Travellers, intermediaries and businesses can take advantage of a technical support to research and check the availability of accommodations, reserve organized packages and tourist services, structure itineraries and stays for group and students. Since 2002 the management of the tourist office of the APT Siena has enabled Vacanze Senesi to guarantee assistance 7 days a week. Moreover, on account of its location (Piazza del Campo) and its opening times it is always available for all kind of need of our customers.

Viale Curtatone
753100 Siena
Tel. 0039 0577 45900
Fax 0039 0577 283145


Applying for a Visa
Please be sure to check with your travel agent and or the Italian Embassy or Consulate to determine whether a visa is required for your entry into Italy. Most embassies and consulates around the world will allow people attending a conference in their country to enter with a tourist or visitor’s visa. Visa applications can be made in person or by mail. ISTR strongly encourages everyone to apply in person if possible, as the processing times are faster.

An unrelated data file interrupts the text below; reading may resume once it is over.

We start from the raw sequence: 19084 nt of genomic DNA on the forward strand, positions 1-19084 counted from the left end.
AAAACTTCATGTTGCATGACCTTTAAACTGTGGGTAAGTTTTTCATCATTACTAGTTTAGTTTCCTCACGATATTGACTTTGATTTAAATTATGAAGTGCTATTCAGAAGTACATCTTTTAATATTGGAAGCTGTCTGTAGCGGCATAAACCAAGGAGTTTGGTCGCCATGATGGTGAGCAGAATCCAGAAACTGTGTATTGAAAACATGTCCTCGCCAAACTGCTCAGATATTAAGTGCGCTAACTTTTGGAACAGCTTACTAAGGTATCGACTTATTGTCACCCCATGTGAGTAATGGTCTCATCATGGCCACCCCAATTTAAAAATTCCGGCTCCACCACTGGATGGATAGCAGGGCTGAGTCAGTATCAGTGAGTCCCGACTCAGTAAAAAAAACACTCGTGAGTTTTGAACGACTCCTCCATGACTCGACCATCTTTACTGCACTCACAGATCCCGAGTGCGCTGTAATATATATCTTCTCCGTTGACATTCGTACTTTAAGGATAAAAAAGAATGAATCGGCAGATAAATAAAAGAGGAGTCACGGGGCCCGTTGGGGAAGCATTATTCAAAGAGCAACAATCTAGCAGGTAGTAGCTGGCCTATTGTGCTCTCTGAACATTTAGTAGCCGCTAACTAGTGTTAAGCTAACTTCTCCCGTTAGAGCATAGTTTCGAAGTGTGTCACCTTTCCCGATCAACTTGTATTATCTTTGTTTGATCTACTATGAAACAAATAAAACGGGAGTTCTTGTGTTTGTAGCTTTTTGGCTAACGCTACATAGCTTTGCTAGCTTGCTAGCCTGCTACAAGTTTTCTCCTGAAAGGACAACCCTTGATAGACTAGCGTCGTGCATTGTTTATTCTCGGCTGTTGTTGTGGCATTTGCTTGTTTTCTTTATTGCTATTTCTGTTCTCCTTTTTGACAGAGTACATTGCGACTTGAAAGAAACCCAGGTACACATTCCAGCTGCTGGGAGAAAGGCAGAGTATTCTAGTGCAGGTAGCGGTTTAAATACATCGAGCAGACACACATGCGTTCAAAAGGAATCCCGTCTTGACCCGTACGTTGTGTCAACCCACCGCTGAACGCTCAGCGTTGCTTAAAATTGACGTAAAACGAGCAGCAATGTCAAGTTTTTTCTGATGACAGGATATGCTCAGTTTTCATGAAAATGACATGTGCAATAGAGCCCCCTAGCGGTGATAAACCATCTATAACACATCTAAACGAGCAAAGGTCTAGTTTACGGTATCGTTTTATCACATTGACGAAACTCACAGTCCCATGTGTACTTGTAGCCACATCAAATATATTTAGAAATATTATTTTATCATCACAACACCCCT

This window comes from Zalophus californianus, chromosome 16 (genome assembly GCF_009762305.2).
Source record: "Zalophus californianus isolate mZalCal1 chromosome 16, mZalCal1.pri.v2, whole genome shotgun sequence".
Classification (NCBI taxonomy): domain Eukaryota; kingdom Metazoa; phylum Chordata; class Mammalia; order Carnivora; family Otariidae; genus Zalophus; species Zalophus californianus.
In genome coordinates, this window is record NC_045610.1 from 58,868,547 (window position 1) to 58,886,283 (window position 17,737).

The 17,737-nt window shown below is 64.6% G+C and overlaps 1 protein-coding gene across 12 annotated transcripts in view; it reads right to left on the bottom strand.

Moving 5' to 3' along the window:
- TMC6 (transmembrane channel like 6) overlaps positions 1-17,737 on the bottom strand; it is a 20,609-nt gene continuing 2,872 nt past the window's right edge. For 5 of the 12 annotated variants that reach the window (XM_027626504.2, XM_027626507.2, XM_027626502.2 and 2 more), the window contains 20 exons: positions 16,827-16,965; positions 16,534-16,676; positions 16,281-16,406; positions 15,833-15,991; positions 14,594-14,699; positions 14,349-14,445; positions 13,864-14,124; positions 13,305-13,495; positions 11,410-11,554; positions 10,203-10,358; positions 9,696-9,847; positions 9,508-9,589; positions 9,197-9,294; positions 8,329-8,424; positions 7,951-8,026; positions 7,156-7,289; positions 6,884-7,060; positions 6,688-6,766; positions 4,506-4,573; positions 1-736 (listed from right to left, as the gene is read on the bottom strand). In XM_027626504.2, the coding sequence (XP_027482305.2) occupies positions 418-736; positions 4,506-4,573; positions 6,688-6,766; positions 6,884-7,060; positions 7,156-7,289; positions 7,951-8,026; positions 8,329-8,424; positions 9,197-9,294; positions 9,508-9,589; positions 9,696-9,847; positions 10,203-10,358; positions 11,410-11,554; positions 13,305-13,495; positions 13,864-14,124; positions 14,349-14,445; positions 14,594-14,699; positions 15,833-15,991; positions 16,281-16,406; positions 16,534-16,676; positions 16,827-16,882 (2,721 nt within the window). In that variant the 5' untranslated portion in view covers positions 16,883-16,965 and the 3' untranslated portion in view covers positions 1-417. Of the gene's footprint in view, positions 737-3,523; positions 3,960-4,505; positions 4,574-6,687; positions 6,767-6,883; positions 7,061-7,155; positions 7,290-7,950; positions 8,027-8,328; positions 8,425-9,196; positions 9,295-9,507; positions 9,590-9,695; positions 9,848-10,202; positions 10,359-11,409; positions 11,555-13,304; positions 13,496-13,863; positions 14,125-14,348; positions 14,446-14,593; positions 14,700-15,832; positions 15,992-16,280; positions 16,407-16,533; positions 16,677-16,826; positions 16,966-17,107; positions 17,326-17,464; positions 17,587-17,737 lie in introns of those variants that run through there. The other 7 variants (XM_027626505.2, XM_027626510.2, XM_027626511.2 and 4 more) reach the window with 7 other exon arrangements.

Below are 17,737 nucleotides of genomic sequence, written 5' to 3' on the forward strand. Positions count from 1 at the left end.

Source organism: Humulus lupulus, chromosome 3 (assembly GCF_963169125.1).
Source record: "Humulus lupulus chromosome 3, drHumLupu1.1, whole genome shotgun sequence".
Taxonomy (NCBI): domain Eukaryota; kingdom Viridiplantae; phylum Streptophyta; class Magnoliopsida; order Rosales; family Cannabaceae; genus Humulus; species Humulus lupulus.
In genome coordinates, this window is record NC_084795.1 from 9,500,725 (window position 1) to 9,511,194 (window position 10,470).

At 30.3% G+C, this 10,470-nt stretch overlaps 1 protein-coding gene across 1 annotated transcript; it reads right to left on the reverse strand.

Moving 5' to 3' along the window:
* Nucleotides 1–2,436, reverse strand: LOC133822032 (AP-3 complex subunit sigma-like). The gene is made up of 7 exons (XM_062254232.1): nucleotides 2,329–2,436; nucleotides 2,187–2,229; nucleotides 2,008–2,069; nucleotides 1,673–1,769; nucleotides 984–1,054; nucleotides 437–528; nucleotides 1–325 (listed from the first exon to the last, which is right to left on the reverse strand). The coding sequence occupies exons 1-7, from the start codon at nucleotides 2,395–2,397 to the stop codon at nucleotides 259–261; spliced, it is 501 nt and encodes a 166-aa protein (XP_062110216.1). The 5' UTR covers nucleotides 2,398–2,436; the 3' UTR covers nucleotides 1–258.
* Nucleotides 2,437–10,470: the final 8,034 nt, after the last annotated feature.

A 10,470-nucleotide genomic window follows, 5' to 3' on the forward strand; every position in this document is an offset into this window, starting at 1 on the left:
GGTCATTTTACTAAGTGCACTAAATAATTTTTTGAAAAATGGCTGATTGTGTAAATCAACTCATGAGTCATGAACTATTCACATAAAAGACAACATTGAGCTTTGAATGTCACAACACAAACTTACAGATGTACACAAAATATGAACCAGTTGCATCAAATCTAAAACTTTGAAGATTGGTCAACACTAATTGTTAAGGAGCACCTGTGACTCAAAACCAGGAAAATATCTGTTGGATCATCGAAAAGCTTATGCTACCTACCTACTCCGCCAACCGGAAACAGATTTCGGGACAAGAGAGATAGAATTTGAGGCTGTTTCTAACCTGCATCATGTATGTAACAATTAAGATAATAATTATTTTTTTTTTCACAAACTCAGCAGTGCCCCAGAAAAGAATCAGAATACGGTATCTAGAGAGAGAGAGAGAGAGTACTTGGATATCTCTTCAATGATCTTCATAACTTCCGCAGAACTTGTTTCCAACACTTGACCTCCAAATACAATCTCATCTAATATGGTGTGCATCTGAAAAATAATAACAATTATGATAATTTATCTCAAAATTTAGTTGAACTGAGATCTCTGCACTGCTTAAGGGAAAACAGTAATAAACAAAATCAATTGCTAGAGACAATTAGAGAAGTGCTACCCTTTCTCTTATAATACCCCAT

Foreign nationals intending to enter Italian territory must have the corresponding visitor’s visa if the nature of their nationality means they are required to do so. The required visa for entry into Italy is the Schengen Visa. The name "Schengen” originates from a small town in Luxembourg. In June 1985, seven European Union countries signed a treaty to end internal border checkpoints and controls.

Embassies and Consulates of Italy
For locations and contact information of Embassies and Consulates of Italy, please refer to the following website

Where there is no Italian diplomatic mission or consular office in a particular country, a transit or visitor’s visa can be requested from the diplomatic mission or consular office which represents Italy in that country. ISTR strongly recommends contacting the Embassy or Consulate for the most up-to-date and concise information.

Processing Times
Normal processing times for visas are two business days if the application is submitted in person, and one week plus mailing time if the application is submitted by mail. All participants are strongly encouraged to apply for their visas no less than 90 days in advance.


Letters of Invitation
For those who require a visa to allow their entry into Italy, ISTR is happy to provide a letter of invitation. To receive a letter of invitation, please send a written request, with your full name, address, organizational affiliation, fax number with dialing codes, and full passport details (passport number, issue and expiry dates, nationality, etc.).


These letters of invitation will only be sent when ISTR has received the delegate’s conference registration form and fee.

It can take up to three to four months to secure a visa; please allow ample time to secure your visa.